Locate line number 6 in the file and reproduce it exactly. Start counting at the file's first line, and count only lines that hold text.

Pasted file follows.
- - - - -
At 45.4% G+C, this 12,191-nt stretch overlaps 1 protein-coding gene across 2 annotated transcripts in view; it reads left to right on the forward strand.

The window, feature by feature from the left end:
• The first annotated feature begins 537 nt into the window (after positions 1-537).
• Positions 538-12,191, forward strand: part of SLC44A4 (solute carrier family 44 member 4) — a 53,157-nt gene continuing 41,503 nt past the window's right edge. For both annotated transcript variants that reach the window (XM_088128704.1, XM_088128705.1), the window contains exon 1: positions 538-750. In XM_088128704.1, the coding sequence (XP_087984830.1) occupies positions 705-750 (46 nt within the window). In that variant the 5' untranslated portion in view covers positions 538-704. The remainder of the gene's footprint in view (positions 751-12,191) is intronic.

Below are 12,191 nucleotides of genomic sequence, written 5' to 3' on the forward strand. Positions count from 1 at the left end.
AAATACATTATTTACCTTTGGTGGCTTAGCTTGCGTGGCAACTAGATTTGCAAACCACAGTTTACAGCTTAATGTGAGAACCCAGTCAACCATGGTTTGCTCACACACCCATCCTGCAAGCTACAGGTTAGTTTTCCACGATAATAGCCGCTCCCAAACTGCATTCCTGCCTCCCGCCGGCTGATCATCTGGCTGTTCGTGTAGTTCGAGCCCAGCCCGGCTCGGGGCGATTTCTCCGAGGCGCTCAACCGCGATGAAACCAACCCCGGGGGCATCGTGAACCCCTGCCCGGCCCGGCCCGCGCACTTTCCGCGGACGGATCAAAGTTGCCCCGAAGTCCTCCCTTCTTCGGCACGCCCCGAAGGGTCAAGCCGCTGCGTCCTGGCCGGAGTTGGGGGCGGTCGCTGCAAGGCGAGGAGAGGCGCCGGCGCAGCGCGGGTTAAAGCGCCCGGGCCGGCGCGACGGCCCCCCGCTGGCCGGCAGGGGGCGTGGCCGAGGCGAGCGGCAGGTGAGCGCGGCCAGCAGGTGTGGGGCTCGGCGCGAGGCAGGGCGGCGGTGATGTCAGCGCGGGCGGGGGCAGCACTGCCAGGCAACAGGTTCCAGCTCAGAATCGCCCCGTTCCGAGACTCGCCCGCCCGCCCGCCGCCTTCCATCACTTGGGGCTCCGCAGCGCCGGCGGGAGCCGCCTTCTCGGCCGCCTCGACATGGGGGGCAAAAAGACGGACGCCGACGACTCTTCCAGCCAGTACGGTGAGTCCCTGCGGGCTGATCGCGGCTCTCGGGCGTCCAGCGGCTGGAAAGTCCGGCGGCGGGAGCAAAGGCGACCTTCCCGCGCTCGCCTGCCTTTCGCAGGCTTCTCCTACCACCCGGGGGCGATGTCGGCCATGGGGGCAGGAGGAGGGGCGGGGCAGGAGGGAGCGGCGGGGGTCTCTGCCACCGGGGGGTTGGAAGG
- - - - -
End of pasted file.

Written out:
AAATACATTATTTACCTTTGGTGGCTTAGCTTGCGTGGCAACTAGATTTGCAAACCACAGTTTACAGCTTAATGTGAGAACCCAGTCAACCATGGTTTGCTCACACACCCATCCTGCAAGCTACAGGTTAGTTTTCCACGATAATAGCCGCTCCCAAACTGCATTCCTGCCTCCCGCCGGCTGATCATCTGGCTGTTCGTGTAGTTCGAGCCCAGCCCGGCTCGGGGCGATTTCTCCGAGGCGCTCAACCGCGATGAAACCAACCCCGGGGGCATCGTGAACCCCTGCCCGGCCCGGCCCGCGCACTTTCCGCGGACGGATCAAAGTTGCCCCGAAGTCCTCCCTTCTTCGGCACGCCCCGAAGGGTCAAGCCGCTGCGTCCTGGCCGGAGTTGGGGGCGGTCGCTGCAAGGCGAGGAGAGGCGCCGGCGCAGCGCGGGTTAAAGCGCCCGGGCCGGCGCGACGGCCCCCCGCTGGCCGGCAGGGGGCGTGGCCGAGGCGAGCGGCAGGTGAGCGCGGCCAGCAGGTGTGGGGCTCGGCGCGAGGCAGGGCGGCGGTGATGTCAGCGCGGGCGGGGGCAGCACTGCCAGGCAACAGGTTCCAGCTCAGAATCGCCCCGTTCCGAGACTCGCCCGCCCGCCCGCCGCCTTCCATCACTTGGGGCTCCGCAGCGCCGGCGGGAGCCGCCTTCTCGGCCGCCTCGACATGGGGGGCAAAAAGACGGACGCCGACGACTCTTCCAGCCAGTACGGTGAGTCCCTGCGGGCTGATCGCGGCTCTCGGGCGTCCAGCGGCTGGAAAGTCCGGCGGCGGGAGCAAAGGCGACCTTCCCGCGCTCGCCTGCCTTTCGCAGGCTTCTCCTACCACCCGGGGGCGATGTCGGCCATGGGGGCAGGAGGAGGGGCGGGGCAGGAGGGAGCGGCGGGGGTCTCTGCCACCGGGGGGTTGGAAGG